The “FP47” was an American coastal freighter that was loaded with radio equipment in Sydney Australia and then taken up to the Philippine campaign in 1944. The “FP47” was often found in association with the also well known “Apache”, and its usage was for Morse Code communication, including the direct report of news back to the United States.
In subsequent years, the “FP47” was found in Canadian waters, and it was rescued by the husband & wife team, Michael & Donna Lowry. They restored & renovated the “FP47”, renamed it the “Cape James”, and used it in local tourism.
The “Francois Henebique” was a floating concrete barge and it served in the Pacific as a mobile radio repair ship. This ship was later deliberately sunk at Newport, Oregon, where it serves as the foundation for a shipping dock.
The “Geoanna” has a considerably longer history. It was constructed at Long Beach, California in 1934 and it was a schooner owned by the 7UP bottled drink company. The “Geoanna” was requisitioned by the American army, and then taken over by the navy in 1942. During the following year, it was turned into a floating radio station and sent into the Pacific.
Towards the end of the year the “Geoanna” got lost in the Admiralty Islands, and the world went on without it for several months. When it was finally re-located, it was then replaced by more modern ships with more modern radio equipment. Many years later, somewhere around January 2000, the “Geoanna” was taken to the Philippines where it was renovated for local cargo & passenger usage.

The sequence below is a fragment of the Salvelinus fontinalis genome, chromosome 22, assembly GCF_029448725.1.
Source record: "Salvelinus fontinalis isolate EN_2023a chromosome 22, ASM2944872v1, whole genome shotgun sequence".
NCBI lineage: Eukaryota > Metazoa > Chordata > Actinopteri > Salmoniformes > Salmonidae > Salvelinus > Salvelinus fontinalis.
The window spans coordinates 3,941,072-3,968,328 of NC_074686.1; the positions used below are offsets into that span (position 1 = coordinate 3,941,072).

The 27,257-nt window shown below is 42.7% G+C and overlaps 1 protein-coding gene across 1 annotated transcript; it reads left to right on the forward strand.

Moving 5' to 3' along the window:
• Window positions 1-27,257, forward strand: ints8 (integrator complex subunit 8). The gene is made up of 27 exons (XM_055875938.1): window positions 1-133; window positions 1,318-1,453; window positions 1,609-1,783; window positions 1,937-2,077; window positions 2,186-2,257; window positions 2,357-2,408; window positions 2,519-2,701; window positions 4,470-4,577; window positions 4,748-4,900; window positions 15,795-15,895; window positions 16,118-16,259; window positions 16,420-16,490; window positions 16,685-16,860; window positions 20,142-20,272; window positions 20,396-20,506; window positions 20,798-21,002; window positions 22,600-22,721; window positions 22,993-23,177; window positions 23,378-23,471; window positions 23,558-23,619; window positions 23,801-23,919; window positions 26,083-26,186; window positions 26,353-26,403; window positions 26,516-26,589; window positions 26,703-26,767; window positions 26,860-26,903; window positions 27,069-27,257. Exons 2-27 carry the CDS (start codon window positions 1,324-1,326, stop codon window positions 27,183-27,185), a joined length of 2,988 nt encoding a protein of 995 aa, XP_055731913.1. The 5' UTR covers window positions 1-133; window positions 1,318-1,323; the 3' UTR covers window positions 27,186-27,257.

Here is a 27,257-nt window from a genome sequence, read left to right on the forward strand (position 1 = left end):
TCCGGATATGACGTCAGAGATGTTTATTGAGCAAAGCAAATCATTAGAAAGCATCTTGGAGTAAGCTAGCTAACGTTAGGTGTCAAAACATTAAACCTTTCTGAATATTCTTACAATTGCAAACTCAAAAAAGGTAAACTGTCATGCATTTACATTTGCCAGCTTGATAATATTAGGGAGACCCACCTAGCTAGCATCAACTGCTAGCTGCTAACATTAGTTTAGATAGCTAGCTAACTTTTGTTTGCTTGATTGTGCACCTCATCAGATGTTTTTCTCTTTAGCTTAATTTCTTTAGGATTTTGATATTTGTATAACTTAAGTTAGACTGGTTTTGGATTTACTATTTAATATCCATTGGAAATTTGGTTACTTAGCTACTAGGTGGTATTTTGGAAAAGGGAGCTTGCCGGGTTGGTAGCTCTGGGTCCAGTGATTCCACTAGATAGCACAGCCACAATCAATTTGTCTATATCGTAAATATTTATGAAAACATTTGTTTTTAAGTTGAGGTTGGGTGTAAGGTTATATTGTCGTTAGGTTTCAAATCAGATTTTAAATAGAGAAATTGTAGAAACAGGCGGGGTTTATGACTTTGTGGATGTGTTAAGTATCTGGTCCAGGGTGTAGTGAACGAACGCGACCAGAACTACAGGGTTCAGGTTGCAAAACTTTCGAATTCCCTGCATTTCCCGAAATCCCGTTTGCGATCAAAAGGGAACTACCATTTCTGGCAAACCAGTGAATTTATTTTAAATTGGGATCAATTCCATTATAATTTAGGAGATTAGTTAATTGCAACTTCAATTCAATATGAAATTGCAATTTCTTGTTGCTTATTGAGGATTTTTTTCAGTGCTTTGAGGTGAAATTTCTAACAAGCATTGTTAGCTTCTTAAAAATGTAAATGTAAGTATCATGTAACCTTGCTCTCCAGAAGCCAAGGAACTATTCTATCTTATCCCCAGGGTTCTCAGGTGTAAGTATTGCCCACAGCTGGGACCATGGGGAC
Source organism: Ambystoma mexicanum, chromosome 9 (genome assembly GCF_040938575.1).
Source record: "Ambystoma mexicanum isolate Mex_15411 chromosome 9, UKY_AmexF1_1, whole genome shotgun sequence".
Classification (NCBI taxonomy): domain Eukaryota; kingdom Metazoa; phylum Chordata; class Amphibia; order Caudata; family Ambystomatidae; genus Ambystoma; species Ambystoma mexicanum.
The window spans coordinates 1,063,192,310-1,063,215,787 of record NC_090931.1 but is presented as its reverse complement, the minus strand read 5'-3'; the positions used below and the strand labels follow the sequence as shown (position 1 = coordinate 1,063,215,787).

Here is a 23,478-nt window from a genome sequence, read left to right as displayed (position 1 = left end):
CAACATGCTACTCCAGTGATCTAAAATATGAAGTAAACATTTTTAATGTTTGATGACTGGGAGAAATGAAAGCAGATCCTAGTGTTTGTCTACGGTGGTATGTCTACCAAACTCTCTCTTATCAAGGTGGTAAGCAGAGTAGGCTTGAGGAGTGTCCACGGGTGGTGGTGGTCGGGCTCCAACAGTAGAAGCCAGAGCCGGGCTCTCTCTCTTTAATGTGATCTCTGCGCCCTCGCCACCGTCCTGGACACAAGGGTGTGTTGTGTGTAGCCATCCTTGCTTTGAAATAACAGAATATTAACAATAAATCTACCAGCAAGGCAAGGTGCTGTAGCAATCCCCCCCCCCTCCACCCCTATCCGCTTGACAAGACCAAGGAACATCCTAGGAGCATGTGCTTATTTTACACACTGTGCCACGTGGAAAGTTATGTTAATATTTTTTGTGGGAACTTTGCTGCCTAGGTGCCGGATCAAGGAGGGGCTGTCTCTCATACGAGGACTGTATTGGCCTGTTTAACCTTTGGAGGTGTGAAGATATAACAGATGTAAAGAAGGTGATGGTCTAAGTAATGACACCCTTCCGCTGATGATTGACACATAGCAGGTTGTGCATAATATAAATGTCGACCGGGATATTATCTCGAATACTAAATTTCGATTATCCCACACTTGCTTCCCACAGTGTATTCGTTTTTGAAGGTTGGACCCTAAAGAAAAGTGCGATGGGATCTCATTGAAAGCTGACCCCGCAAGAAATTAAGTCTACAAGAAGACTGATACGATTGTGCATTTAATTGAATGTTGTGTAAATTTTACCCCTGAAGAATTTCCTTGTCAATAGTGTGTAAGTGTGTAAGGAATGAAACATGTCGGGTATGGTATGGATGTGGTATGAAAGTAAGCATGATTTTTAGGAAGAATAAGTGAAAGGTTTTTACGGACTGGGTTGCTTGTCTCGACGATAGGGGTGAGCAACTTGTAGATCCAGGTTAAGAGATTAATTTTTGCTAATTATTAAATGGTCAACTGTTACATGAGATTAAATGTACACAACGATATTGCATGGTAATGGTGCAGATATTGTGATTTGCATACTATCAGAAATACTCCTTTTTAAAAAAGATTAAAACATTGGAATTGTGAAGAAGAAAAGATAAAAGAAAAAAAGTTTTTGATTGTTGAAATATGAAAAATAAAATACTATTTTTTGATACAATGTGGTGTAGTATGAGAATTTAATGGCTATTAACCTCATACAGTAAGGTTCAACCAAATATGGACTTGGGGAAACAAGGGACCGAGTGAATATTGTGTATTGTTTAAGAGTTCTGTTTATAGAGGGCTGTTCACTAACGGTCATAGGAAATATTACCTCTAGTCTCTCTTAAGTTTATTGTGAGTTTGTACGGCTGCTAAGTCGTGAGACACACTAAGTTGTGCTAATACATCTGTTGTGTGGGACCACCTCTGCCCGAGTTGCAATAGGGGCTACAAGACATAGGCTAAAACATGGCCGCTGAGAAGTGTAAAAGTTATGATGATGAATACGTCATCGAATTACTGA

It is known that the ship “Henrico” operated in European & Pacific waters, and it was allocated the callsign NKIG.
The ship “Lock Knot” was in use in Asian waters as a floating spare parts barge, containing all sorts of radio parts & equipment. The “Lock Knot” was later renamed “Restoration”.
The USS “Nashville“, with callsign NABG, was used by General MacArthur as his command ship in the Philippine campaigns, and it relayed news reports & broadcasts back to Hollandia, as well as to Brisbane and also to the United States.
The older navy vessel, USS “Nevada” operated under the callsign NADK; and the USS “Pennsylvania” carried 24 radio transmitters & 41 radio receivers. The “Rock” was another floating concrete barge, and it was in use as a radio repair ship. In 1945, the USS “Teton” was on the air at one stage in Tokyo Bay as the mediumwave AFRS entertainment station WVTX.
We should also mention two other American radio ships that were in communication usage during that era, though these were not on service in the Pacific. The USS “Augusta” was a radio command ship off the coast of Casablanca in Morocco and on November 8, 1942, its radio equipment was disabled when the big guns began to bombard the coast. It can be remembered that a similar circumstance disabled the radio equipment on board the USS “Texas” at a nearby beach near Rabat on the same day.
And finally, we mention the “Catoclin” which was launched in 1943 and converted into a floating radio station. This ship served as the shortwave communication facility under President Franklin Roosevelt when he attended the Yalta Conference in Iran with Winston Churchill & Joseph Stalin in February 1945. The specially installed shortwave equipment aboard the “Catoclin” communicated directly with the specially installed 100 kW transmitter WRX in the AT&T shortwave station located at Lawrenceville in New Jersey.
In 2 week’s time, we are planning to present the story of Australian radio ships in the Pacific.
From: Wavescan N192 – Oct. 28, 2012